We all know the most famous verse from the Bible, John 3:16. But, almost in the same breath, Jesus followed that by saying this:
John 3:36 “He who believes in the Son has everlasting life; and he who does not believe the Son shall not see life, but the wrath of God abides on him.” (NKJV)
In order for forgiveness to take hold, offence must be addressed. That is what God did to Jesus on the cross. Multiple verses in the Bible infer that God poured out His wrath upon His only Son in order to secure forgiveness and salvation for all mankind.
1 Thessalonians 5:9 “For God did not appoint us to wrath, but to obtain salvation through our Lord Jesus Christ,” (NKJV)
Romans 5:8 & 9 “But God demonstrates His own love toward us, in that while we were still sinners, Christ died for us. Much more then, having now been justified by His blood, we shall be saved from wrath through Him” (NKJV)
To really drive this point home, let’s look at forgiveness in different terms. You are standing in a room with a door. On the other side of the door is the Father. He holds in His hands, a gift. You can’t see the gift, but it is there. You can’t enjoy it, but you could if the door was opened. The door is locked, but there is a key. The room is symbolic of our experience of life inside the confines of time. The door is symbolic of this present moment. God, who is outside of time, stands ready to receive you into His presence. The key that opens that door so you can receive His gift is repentance. The gift you receive immediately upon opening that door is forgiveness.
And that cycle never ends as long as we are alive.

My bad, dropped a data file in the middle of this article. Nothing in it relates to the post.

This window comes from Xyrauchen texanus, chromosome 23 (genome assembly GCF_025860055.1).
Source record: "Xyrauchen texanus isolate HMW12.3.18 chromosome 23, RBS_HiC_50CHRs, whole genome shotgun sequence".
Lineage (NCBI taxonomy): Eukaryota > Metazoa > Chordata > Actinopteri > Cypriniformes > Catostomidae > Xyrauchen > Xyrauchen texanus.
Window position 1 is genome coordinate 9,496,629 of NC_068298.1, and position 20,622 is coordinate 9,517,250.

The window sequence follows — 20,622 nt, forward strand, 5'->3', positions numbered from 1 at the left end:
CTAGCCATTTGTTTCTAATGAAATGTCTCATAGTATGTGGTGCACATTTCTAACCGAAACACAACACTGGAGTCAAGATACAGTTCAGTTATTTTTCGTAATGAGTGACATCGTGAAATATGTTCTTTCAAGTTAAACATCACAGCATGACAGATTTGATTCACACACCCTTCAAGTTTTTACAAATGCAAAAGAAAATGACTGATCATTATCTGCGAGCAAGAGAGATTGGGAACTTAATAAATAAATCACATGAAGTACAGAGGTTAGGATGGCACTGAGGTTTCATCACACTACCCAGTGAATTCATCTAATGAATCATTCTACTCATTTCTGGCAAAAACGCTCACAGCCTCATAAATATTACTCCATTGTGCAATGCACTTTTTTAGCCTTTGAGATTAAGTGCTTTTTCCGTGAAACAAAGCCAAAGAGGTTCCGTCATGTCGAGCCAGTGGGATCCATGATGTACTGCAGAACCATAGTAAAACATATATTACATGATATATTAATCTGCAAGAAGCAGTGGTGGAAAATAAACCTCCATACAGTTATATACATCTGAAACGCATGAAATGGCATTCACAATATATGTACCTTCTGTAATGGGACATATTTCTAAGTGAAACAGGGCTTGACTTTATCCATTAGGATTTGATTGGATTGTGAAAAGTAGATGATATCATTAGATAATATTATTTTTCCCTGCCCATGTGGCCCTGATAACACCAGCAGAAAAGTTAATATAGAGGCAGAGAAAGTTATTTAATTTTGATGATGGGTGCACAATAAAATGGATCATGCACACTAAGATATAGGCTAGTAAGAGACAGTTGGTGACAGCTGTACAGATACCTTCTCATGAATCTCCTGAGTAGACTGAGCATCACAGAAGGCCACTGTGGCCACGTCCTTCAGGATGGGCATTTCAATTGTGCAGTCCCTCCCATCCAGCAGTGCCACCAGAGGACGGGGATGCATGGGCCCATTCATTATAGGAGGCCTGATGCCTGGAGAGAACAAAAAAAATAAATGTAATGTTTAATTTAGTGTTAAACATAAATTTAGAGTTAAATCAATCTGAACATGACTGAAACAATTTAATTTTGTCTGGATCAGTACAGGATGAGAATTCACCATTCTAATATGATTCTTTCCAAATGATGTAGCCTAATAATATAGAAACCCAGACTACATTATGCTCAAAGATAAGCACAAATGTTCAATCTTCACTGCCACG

Every offence we commit must be addressed. In order to address them, they must be called out. Whether by willful admission or revelation by confrontation of another. The world calls this judgement – God calls it grace. God clearly defines what offends Him in His word. As the offenders, we don’t get to do that.
In life, when someone offends you, you must call out the offence so that it can be addressed. If the offender answers the call, then the offence can be absolved through contrition. If the offender never acknowledges their offence, then the forgiveness that awaits them is never acquired.
Conversely, if the offender willingly admits guilt, but the person who was offended doesn’t accept it, then the unforgiveness of the offended becomes their own sin.
Matthew 6:14 & 15 “For if you forgive men their trespasses, your heavenly Father will also forgive you. But if you do not forgive men their trespasses, neither will your Father forgive your trespasses.” (NKJV)
The reason for this is simple. We are commanded to forgive as we have been forgiven. Refusing to do so becomes a sin that we must confess and repent of before we can obtain our own forgiveness. And since one of the sins that we have committed is unforgiveness, we must forgive the one who offended us by accepting their remorse.
I realize that this may seem like I have taken something simple and overly complicated it, but as a recovering technical writer, please understand that I am trying to outline the process like a manufacturer writes their product assembly instructions. Sure, the exploded view may make forgiveness look like a spiritual Rube Goldberg experiment, I know, but some people – like myself – think this way and can better grasp the concepts of our Christian walk through logical exposition.
If you’ve ever known anyone with Autism Spectrum Disorder (ASD), then you know that what seems simple and obvious to most people usually escapes the mind of an Aspie. More often than not, it’s the complicated things that grab our attention, and God wants us to understand His ways too.
God bless, and thank you for reading.